Teamwork tracks recovery progress
05 Apr 2018
Identifying the damage caused by a natural disaster and tracking the rate of recovery are critical components of the Queensland Reconstruction Authority’s (QRA) work.
In order to maximise the use of impact data, QRA works closely with the Queensland Fire and Emergency Services (QFES), who coordinate damage assessments on critical infrastructure, services, business and housing within 72 hours of a disaster event.
QRA uses this data to complete reconstruction monitoring assessments and provide whole-of-government reporting on the recovery needs of impacted communities to help link people with services.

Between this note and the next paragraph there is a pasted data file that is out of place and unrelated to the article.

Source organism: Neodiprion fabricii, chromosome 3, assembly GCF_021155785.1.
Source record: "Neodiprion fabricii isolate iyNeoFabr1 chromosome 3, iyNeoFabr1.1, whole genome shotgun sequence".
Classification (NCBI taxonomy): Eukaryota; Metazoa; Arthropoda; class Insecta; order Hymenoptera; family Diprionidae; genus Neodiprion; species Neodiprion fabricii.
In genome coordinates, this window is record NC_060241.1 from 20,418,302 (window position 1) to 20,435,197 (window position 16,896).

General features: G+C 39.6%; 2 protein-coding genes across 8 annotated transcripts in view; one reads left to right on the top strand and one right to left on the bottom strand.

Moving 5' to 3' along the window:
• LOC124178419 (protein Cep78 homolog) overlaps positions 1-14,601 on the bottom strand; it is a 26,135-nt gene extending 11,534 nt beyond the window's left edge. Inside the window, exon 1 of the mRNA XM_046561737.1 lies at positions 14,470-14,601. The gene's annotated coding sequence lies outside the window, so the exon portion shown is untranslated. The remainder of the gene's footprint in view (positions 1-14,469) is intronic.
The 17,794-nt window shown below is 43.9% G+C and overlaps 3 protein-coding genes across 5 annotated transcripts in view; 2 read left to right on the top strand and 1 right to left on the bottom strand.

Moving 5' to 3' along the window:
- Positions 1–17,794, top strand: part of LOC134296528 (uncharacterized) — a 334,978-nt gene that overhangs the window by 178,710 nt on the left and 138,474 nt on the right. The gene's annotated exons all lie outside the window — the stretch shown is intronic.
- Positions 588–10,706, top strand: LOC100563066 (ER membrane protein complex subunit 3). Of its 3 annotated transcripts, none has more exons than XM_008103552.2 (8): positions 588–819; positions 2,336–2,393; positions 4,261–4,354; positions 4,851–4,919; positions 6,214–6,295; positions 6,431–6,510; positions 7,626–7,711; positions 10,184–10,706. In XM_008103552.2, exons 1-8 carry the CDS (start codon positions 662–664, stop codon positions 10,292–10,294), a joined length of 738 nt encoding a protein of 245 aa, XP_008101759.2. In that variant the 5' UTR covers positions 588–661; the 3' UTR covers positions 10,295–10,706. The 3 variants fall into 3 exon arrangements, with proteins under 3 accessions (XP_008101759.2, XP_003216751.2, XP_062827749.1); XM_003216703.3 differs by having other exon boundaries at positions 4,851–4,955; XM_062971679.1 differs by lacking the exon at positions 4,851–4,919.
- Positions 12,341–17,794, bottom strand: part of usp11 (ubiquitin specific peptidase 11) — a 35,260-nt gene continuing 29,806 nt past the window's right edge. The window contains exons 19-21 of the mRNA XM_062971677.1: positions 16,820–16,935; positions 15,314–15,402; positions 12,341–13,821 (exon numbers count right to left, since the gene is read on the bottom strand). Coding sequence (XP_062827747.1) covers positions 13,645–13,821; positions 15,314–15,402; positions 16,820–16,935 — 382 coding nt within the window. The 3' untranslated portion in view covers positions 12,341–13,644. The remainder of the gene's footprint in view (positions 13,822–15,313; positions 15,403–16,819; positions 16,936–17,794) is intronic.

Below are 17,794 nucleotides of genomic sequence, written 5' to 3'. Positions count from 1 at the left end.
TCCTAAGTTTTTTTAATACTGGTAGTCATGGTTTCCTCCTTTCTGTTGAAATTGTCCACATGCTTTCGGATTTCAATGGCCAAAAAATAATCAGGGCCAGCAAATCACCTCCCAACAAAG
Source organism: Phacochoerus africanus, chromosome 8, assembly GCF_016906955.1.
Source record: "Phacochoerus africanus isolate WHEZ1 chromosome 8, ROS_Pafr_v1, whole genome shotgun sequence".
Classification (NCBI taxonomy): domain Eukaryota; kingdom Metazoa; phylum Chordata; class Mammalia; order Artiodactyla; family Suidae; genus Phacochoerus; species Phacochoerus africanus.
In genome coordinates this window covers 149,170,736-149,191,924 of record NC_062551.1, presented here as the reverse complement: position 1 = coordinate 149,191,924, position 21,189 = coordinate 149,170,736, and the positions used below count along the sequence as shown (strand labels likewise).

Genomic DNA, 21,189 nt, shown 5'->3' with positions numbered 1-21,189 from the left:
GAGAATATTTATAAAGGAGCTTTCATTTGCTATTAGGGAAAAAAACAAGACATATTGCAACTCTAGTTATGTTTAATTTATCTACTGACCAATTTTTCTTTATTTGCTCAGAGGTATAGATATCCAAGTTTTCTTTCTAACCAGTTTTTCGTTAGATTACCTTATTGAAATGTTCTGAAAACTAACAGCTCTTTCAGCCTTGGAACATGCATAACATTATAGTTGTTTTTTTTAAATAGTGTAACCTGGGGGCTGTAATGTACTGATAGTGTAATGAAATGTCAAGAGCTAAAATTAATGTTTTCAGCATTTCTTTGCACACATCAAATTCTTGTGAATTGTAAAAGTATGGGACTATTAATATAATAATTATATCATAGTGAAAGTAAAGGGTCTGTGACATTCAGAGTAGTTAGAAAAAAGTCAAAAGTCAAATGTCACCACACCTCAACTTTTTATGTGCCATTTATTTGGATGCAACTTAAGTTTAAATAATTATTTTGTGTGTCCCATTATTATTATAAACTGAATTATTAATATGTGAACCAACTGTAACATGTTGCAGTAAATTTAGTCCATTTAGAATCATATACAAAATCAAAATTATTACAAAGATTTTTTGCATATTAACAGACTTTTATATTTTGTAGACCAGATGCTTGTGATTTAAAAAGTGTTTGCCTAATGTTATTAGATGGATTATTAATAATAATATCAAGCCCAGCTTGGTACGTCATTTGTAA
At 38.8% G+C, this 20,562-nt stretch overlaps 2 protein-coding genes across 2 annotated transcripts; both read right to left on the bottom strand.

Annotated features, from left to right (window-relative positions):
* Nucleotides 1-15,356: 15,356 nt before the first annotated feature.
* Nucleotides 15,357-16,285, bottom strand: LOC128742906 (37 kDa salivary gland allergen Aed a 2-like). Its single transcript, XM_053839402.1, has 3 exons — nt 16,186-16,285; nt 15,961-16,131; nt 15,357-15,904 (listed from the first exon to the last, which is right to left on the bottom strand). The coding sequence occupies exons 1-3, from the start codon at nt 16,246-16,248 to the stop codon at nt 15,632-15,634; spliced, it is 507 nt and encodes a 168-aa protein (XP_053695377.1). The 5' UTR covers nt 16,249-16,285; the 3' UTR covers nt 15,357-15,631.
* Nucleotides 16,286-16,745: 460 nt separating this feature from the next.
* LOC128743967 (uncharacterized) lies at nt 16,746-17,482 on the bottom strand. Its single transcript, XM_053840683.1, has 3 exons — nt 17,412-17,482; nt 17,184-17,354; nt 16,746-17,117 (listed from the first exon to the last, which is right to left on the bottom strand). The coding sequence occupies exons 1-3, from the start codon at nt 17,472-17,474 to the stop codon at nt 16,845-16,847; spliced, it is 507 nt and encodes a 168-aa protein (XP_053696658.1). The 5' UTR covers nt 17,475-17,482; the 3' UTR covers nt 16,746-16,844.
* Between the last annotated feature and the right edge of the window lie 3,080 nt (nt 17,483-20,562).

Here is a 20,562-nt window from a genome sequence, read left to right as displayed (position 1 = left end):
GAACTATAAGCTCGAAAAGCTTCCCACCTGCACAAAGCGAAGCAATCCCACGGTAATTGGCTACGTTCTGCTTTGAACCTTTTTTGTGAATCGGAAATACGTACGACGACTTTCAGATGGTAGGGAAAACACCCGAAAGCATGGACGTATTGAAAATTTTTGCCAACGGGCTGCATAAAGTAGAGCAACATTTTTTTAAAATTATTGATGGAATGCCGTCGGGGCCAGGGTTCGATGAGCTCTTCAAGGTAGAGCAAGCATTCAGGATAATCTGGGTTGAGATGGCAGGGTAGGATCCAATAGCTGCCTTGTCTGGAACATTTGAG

Since QRA introduced the Damage Assessment and Reconstruction Monitoring (DARMsys™) in July 2011, over 48,000 reconstruction monitoring assessments have been conducted over 14 natural disasters.
The importance of accurate data requires QRA and QFES to work closely together to ensure that true assessments are undertaken and communities are provided as much information as possible.
In order to help both agencies coordinate accurate assessments, QRA and QFES recently held a joint training day where teams from both agencies explored the challenges and rewards of using data in recovery operations and assisting communities get back on their feet.
QFES and QRA have been instrumental in capturing and reporting on housing reconstruction progress following STC Debbie, working closely with local councils, Department of Communities, Disability Services and Seniors and Red Cross in the field to capture and track recovery progress.
Following the STC Debbie initial impact assessments undertaken by QFES in March 2017 in Logan, Gold Coast, Scenic Rim, Mackay and Whitsunday, QRA has conducted follow-up recovery progress assessments in July 2017, October 2017 and February 2018.